The Carnival Glass Society(UK)

                                                                                                                                                                                                            Devoted to the collecting and accurate documentation of Carnival Glass

Information about Carnival Glass

 

CARNIVAL GLASS – A CONCISE GUIDE


INTRODUCTION


For anyone new to carnival glass, it may seem like a bewildering, complex subject. Questions spring to mind such as: What is it? How, when and where was it made? Why are there so many different shapes, patterns and colours? How can I find out more about it and meet other collectors? This simple and concise guide seeks to answer these questions and more, giving the reader a better understanding of the subject and hopefully inspiring a desire to find out more about this fascinating hobby by joining with us and becoming a member of the Carnival Glass Society.



WHAT IS CARNIVAL GLASS?


In its broadest sense, Carnival Glass is press moulded glass that was often hand finished to create different shapes, then iridised with metal salts to give an ‘oil on water’ effect, so that whatever the colour of the base glass, the surface reflected back myriads of tones and hues.


However, behind this simple definition lies over a hundred years of glass production, spanning a range of design influences – from the Aesthetic Movement and Art Nouveau through Art Deco to the current day, encompassing different styles as its manufacture spread worldwide.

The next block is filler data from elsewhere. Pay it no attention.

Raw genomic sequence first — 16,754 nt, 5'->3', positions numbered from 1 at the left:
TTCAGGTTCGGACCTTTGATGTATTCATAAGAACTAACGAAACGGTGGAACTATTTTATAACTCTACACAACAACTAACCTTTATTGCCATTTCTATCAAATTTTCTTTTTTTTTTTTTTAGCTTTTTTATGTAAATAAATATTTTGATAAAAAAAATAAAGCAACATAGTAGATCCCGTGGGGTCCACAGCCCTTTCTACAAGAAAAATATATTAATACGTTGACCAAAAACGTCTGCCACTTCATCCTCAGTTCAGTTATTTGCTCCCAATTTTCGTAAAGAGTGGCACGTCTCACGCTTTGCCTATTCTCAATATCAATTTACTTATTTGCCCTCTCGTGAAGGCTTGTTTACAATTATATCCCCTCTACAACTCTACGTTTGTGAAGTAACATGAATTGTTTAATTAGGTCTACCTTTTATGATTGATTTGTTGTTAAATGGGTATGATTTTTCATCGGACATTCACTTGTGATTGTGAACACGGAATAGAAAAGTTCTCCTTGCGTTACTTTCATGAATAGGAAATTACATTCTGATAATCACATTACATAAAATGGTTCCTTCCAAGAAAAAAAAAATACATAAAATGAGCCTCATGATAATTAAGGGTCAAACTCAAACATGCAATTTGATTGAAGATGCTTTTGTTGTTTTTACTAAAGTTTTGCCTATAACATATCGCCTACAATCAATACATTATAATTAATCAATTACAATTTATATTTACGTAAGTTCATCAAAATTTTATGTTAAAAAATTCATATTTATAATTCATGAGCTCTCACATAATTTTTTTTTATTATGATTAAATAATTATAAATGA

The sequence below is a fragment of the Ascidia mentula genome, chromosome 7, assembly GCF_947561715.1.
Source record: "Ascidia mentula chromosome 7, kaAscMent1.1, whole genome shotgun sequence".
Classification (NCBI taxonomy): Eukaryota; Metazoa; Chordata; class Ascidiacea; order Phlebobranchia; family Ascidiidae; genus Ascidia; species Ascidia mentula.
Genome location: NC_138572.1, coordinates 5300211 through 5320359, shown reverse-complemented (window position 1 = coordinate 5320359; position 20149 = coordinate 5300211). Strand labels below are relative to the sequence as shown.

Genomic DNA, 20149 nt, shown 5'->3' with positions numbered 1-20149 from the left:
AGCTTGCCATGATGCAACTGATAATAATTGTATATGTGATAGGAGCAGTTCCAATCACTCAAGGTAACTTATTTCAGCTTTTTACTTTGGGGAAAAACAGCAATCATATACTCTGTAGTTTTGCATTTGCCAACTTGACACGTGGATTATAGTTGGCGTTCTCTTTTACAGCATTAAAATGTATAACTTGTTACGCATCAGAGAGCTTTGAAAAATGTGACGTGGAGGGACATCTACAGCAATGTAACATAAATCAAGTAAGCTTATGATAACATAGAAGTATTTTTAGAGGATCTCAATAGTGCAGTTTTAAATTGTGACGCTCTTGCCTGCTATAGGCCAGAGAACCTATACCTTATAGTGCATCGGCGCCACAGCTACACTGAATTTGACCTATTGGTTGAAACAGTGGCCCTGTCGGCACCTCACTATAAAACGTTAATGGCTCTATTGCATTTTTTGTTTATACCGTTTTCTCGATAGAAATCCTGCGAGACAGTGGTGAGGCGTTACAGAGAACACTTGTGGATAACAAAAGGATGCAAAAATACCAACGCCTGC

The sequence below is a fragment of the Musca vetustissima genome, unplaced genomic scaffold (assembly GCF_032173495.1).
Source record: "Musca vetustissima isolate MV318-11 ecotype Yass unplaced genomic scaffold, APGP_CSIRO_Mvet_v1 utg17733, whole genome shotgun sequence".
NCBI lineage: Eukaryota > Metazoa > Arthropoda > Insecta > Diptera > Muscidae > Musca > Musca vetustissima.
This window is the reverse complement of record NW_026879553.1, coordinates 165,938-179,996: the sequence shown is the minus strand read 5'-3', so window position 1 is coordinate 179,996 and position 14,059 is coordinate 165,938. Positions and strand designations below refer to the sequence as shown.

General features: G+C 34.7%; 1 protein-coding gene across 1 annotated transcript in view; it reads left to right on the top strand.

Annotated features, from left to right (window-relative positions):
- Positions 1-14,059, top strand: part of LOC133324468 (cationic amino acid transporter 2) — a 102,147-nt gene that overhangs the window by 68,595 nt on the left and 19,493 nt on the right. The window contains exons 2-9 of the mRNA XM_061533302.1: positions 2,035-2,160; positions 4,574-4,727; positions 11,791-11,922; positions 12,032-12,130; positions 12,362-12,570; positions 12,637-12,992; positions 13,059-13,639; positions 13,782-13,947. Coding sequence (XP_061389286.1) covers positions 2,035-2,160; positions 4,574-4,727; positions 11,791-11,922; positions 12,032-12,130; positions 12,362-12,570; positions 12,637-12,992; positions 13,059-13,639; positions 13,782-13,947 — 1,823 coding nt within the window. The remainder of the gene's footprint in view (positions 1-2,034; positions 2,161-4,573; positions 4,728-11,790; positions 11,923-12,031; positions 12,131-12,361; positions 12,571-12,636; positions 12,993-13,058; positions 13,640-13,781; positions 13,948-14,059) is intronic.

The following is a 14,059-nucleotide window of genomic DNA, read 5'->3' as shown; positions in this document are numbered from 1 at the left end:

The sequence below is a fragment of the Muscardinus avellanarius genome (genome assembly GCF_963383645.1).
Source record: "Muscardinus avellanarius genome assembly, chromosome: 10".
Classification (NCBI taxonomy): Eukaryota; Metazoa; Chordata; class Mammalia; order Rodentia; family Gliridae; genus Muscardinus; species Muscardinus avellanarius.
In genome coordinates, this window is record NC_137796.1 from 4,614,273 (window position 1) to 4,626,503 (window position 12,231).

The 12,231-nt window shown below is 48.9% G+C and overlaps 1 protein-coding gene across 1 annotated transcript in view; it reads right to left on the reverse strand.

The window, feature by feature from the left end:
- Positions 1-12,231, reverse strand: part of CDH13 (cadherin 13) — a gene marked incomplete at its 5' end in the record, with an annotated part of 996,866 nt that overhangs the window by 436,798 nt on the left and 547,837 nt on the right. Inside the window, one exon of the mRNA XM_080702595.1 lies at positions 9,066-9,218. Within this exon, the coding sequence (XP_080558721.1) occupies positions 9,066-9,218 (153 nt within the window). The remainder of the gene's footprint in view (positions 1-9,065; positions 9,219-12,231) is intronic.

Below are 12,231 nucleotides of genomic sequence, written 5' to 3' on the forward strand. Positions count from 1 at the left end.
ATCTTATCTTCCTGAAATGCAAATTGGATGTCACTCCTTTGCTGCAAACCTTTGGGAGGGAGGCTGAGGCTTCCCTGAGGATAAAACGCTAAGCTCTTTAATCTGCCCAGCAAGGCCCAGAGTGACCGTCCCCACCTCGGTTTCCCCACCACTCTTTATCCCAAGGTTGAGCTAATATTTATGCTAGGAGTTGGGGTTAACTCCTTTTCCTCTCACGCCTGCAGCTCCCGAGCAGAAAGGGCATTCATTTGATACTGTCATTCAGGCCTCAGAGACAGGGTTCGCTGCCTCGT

This guide shows that the large variety of colours, from delicate ‘ice’ pastels to vibrant purples, greens and blues; the range of shapes and the thousands of different, often intricate patterns, command admiration for those who pioneered this glass making technique, resulting in Carnival Glass to suit all tastes.


Section 1 :  Carnival Glass - The Inspiration


Section 2  : Carnial Glass - The Early Years


Section 3 :  Carnival Glass - Secondary Production; Europe and Beyond


Section 4 :  Carnival Glass - Re-emergence; Contemporary Carnival Glass


Section 5 :  Carnival Glass - What’s in a Name?



COLLECTING CARNIVAL GLASS


It can be seen that while Carnival Glass was, on one level, being mass produced, the fact that each item was individually hand-shaped, combined with the variations in colour and finish of the iridescence, means it is difficult to find two items that are identical.


This wide variety of shapes, colours and patterns appeals to the collector and whilst much has been documented, ongoing research is uncovering new information all the time. Moreover, Carnival Glass is accessible to all collectors, as while some of the rarer items might sell for thousands, or even tens of thousands of pounds, many good quality pieces are reasonably priced, from just a few pounds up to a few tens or hundreds of pounds from which can be made a stunning display.


Knowledge is the key to enjoying your Carnival Glass and getting the most out of collecting it. While information is available in books and online, the unique qualities of Carnival Glass mean that it has to be seen and handled to be fully appreciated.


A dozen photographs and a hundred words of description, can never really compare with seeing an item as it appears in different lighting conditions and is viewed from different angles. The best way to enjoy collecting Carnival Glass is to become a member of a collectors’ club such as The Carnival Glass Society. This will enable you to read about other collectors’ views and experiences, and keep abreast with new research through the club newsletters. Through club events and meetings, you will be able to interact with other collectors, see displays of glass that you might not otherwise ever see except in photographs, build new friendships and have the opportunity to buy and sell Carnival Glass.


Click here for more information on membership benefits and how to join the Carnival Glass Society.


‘Carnival Glass – A Concise Guide’ has been written by Dave Richards, Trudy Auty and Steve Auty of the Carnival Glass Society Research Team. The work is Copyright the Carnival Glass Society 2019. Individual photographs and images provided by third parties are attributed accordingly.


 

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